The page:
Report: Local capital investment created, retained about 16,000 jobs
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The $3 billion in capital investment that local companies announced in 2009 will be responsible for retaining or creating about 16,000 jobs, the Pittsburgh Regional Alliance Partnership, an affiliate of the Allegheny Conference on Community Development, announced Wednesday following its annual meeting.
Dennis Yablonsky, CEO of the Allegheny Conference, said there were 197 business expansions, attractions, relocations or retentions in the region associated with the capital investment.
That was down significantly from last year when then conference CEO Michael Langley announced that the region had 290 capital investments in businesses and commercial developments in the 10-county region around Pittsburgh worth $4.5 billion in 2008.
When Mr. Yablonsky took to the podium at the Senator John Heinz History Center this year to talk about the economic development "wins" in the region, he noted that even in a tough economy "the region has continued to make progress."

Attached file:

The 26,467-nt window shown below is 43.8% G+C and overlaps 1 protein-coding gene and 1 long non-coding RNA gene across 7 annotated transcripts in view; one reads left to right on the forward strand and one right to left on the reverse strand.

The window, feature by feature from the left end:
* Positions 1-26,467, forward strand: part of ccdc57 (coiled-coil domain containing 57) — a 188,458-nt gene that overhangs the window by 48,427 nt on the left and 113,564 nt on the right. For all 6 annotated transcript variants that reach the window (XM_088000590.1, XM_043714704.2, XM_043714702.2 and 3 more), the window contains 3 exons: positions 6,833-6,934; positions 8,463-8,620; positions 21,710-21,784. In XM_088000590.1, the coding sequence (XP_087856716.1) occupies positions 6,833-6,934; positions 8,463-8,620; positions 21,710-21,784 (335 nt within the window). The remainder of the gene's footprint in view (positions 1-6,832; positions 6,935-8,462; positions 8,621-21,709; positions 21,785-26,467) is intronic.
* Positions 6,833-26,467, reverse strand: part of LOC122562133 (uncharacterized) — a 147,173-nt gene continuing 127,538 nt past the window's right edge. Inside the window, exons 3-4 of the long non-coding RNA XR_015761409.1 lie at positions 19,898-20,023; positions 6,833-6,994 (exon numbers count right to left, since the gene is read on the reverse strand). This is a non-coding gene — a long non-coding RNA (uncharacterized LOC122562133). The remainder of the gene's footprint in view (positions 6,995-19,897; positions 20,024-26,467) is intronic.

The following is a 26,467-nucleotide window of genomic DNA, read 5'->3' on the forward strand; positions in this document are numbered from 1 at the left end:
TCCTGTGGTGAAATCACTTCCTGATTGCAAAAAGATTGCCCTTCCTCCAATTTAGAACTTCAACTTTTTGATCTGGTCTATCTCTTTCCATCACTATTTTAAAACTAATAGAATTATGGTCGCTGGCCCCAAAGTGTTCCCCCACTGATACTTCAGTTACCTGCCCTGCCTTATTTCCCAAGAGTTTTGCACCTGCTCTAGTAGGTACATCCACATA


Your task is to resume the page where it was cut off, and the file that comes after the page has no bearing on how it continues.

The progress in economic development was good enough to put Pittsburgh in the seventh spot on Site Selection Magazine's list of top metro areas. It was the same ranking Pittsburgh had last year in the magazine's list.
Mr. Yablonsky said 25 of the 44 companies that invested significant capital in the region were energy companies or related industries that had come in to the area or expanded locally because of the natural gas located in the Marcellus Shale
Ray N. Walker Jr., a senior vice president of Range Resources, of Fort Worth, Texas, said his company moved him here to open a Marcellus Shale office in Southpointe. Since he unlocked the door in January 2007 the office has grown to employ 200 people locally and 310 across the state.
Mr. Walker said there were 55,000 people in Pennsylvania employed in industries involved in the extraction of the natural gas and he predicted that number to double by the end of this year.
Another economic "win" was Seegrid Corp., which employs about 50 people in Findlay Township building robots to be used in warehouse operations. The company had about a dozen employees in 2008.
Anthony Horbal, president of Seegrid, said the company, which grew out of an idea developed at Carnegie Mellon University, is selling robots to companies across the country and exploring sales to Europe and Asia.
This is the third annual report on investment in the region by the Pittsburgh Regional Alliance.
First Published March 18, 2010 12:00 am